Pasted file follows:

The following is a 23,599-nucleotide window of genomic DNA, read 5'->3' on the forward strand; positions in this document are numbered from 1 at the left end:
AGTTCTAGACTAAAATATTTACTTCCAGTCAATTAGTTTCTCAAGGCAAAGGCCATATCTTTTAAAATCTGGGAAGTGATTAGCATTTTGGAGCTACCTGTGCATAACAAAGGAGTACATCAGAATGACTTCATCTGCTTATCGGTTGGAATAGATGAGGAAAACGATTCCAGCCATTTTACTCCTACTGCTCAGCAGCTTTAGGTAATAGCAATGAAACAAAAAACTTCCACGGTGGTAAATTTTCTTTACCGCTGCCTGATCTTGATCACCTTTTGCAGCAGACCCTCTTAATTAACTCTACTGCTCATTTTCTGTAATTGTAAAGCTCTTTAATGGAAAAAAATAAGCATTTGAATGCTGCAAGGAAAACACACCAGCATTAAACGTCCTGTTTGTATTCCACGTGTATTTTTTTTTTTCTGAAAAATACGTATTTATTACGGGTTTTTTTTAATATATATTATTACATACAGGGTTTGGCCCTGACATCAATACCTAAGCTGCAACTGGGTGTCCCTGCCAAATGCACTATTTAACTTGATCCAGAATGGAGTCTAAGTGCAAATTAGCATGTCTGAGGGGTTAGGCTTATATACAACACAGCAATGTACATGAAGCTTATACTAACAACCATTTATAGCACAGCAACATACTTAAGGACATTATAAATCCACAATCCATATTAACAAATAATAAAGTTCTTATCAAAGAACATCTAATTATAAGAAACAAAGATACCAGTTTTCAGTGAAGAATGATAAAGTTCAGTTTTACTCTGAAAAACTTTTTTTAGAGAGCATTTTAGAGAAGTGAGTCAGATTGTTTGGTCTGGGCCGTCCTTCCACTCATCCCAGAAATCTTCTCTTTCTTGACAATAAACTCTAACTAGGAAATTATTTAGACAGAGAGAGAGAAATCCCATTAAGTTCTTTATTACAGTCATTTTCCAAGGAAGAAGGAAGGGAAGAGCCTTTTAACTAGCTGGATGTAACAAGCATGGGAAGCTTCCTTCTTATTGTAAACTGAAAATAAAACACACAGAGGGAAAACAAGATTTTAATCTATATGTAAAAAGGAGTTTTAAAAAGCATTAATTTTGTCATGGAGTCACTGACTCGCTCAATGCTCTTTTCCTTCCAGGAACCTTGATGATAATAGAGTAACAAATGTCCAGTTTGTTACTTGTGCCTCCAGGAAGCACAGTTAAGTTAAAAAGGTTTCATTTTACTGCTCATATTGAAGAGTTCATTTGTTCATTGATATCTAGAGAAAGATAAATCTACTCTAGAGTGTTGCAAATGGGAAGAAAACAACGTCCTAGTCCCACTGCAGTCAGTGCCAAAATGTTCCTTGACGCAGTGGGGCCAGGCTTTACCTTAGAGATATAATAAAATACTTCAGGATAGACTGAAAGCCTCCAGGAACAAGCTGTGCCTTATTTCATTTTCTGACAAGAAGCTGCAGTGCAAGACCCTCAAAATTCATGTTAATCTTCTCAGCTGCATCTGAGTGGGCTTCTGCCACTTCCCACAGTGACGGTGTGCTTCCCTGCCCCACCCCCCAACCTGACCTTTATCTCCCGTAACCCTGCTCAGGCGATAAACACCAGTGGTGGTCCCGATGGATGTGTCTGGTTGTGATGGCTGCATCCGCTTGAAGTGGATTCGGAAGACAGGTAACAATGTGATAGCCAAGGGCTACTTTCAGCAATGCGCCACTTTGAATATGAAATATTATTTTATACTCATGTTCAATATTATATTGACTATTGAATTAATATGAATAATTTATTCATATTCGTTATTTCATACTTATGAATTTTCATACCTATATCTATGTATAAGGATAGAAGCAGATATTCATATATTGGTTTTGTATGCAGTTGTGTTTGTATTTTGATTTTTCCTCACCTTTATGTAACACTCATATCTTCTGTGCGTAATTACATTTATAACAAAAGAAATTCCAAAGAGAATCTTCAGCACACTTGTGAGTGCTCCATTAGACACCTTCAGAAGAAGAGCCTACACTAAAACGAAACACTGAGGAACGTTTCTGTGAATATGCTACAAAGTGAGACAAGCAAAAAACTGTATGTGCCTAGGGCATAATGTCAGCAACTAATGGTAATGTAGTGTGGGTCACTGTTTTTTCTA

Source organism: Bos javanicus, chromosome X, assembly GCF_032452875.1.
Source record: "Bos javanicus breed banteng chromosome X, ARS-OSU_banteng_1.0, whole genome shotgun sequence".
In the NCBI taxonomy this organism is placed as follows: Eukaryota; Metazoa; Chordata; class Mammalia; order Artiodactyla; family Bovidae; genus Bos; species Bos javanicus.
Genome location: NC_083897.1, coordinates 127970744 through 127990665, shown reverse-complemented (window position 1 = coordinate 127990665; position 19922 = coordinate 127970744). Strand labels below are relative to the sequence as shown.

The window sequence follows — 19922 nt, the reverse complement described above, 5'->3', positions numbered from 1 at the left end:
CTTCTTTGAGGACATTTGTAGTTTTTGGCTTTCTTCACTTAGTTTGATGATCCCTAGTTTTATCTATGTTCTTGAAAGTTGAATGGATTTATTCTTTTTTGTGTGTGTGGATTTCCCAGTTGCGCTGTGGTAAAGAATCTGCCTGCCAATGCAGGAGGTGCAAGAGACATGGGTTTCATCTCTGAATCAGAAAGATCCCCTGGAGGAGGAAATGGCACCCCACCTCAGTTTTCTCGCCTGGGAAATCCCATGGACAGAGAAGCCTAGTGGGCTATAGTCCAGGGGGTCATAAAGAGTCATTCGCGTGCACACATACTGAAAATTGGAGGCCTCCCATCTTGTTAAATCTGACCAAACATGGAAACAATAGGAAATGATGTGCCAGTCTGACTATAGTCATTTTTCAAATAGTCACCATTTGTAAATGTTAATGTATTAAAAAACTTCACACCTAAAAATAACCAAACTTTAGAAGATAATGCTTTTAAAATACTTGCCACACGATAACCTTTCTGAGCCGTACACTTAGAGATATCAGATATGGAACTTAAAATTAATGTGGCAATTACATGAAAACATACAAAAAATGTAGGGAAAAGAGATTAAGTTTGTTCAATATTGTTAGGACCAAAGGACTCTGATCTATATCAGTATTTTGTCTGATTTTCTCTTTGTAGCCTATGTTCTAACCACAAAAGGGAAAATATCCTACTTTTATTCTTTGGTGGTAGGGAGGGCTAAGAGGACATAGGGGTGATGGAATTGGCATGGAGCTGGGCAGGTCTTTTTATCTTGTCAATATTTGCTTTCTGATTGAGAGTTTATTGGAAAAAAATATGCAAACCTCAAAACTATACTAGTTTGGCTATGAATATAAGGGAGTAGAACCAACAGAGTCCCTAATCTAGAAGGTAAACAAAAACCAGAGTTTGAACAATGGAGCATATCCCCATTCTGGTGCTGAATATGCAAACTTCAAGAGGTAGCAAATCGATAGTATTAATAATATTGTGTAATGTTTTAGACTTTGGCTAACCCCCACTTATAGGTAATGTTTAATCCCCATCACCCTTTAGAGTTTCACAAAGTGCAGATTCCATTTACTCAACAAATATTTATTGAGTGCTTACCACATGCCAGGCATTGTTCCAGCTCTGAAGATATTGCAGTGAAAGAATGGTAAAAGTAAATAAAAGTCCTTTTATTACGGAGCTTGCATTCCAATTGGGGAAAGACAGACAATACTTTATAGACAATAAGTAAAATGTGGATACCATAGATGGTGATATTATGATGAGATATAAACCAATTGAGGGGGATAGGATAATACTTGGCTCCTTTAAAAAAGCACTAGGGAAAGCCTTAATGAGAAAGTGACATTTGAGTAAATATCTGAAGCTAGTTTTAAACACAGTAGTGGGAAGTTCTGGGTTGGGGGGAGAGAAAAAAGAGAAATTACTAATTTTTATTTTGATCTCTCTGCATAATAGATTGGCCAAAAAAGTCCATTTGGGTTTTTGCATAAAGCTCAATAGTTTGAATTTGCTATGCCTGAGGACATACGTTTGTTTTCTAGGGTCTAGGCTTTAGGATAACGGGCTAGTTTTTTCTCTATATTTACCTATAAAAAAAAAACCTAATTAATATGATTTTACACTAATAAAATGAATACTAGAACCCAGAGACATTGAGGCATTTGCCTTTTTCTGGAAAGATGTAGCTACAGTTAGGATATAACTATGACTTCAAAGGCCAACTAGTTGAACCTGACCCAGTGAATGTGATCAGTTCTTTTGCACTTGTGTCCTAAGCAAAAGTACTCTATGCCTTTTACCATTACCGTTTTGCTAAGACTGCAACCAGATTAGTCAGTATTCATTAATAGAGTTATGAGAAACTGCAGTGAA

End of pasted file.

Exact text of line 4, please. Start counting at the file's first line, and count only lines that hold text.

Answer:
Source record: "Bos javanicus breed banteng chromosome X, ARS-OSU_banteng_1.0, whole genome shotgun sequence".